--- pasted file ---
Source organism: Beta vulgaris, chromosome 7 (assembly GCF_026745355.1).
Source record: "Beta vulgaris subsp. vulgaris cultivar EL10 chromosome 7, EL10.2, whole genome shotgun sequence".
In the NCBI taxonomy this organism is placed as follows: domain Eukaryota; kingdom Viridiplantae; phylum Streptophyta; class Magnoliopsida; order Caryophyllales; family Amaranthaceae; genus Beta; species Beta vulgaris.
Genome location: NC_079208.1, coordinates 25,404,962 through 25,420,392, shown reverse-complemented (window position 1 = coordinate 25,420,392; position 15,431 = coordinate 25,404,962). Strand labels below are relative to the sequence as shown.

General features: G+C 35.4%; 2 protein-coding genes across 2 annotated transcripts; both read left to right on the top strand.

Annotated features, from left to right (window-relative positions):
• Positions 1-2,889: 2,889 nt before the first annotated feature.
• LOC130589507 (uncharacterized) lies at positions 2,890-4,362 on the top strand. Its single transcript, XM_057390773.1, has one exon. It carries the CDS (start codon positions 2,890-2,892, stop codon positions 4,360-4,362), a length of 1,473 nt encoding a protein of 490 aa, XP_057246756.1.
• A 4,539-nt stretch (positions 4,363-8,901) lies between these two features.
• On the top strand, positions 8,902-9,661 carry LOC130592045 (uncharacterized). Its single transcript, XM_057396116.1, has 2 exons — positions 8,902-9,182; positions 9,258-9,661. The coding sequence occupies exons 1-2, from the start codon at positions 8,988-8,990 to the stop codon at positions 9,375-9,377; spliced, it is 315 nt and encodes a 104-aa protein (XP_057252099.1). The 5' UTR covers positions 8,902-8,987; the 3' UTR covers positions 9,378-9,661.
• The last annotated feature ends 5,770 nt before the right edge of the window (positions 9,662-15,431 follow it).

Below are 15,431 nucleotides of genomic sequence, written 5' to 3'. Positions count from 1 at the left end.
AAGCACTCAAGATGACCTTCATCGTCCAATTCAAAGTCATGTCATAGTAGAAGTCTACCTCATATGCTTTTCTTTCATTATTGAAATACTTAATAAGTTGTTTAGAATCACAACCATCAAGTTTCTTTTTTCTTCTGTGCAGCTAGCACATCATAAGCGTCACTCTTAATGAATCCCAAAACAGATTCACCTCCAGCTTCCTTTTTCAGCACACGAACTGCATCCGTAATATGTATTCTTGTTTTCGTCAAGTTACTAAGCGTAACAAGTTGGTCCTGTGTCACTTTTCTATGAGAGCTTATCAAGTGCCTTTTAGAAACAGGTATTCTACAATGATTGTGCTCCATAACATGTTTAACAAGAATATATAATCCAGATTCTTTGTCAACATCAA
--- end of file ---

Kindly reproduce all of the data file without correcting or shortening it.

Source organism: Beta vulgaris, chromosome 7 (assembly GCF_026745355.1).
Source record: "Beta vulgaris subsp. vulgaris cultivar EL10 chromosome 7, EL10.2, whole genome shotgun sequence".
In the NCBI taxonomy this organism is placed as follows: domain Eukaryota; kingdom Viridiplantae; phylum Streptophyta; class Magnoliopsida; order Caryophyllales; family Amaranthaceae; genus Beta; species Beta vulgaris.
Genome location: NC_079208.1, coordinates 25,404,962 through 25,420,392, shown reverse-complemented (window position 1 = coordinate 25,420,392; position 15,431 = coordinate 25,404,962). Strand labels below are relative to the sequence as shown.

General features: G+C 35.4%; 2 protein-coding genes across 2 annotated transcripts; both read left to right on the top strand.

Annotated features, from left to right (window-relative positions):
• Positions 1-2,889: 2,889 nt before the first annotated feature.
• LOC130589507 (uncharacterized) lies at positions 2,890-4,362 on the top strand. Its single transcript, XM_057390773.1, has one exon. It carries the CDS (start codon positions 2,890-2,892, stop codon positions 4,360-4,362), a length of 1,473 nt encoding a protein of 490 aa, XP_057246756.1.
• A 4,539-nt stretch (positions 4,363-8,901) lies between these two features.
• On the top strand, positions 8,902-9,661 carry LOC130592045 (uncharacterized). Its single transcript, XM_057396116.1, has 2 exons — positions 8,902-9,182; positions 9,258-9,661. The coding sequence occupies exons 1-2, from the start codon at positions 8,988-8,990 to the stop codon at positions 9,375-9,377; spliced, it is 315 nt and encodes a 104-aa protein (XP_057252099.1). The 5' UTR covers positions 8,902-8,987; the 3' UTR covers positions 9,378-9,661.
• The last annotated feature ends 5,770 nt before the right edge of the window (positions 9,662-15,431 follow it).

Below are 15,431 nucleotides of genomic sequence, written 5' to 3'. Positions count from 1 at the left end.
AAGCACTCAAGATGACCTTCATCGTCCAATTCAAAGTCATGTCATAGTAGAAGTCTACCTCATATGCTTTTCTTTCATTATTGAAATACTTAATAAGTTGTTTAGAATCACAACCATCAAGTTTCTTTTTTCTTCTGTGCAGCTAGCACATCATAAGCGTCACTCTTAATGAATCCCAAAACAGATTCACCTCCAGCTTCCTTTTTCAGCACACGAACTGCATCCGTAATATGTATTCTTGTTTTCGTCAAGTTACTAAGCGTAACAAGTTGGTCCTGTGTCACTTTTCTATGAGAGCTTATCAAGTGCCTTTTAGAAACAGGTATTCTACAATGATTGTGCTCCATAACATGTTTAACAAGAATATATAATCCAGATTCTTTGTCAACATCAA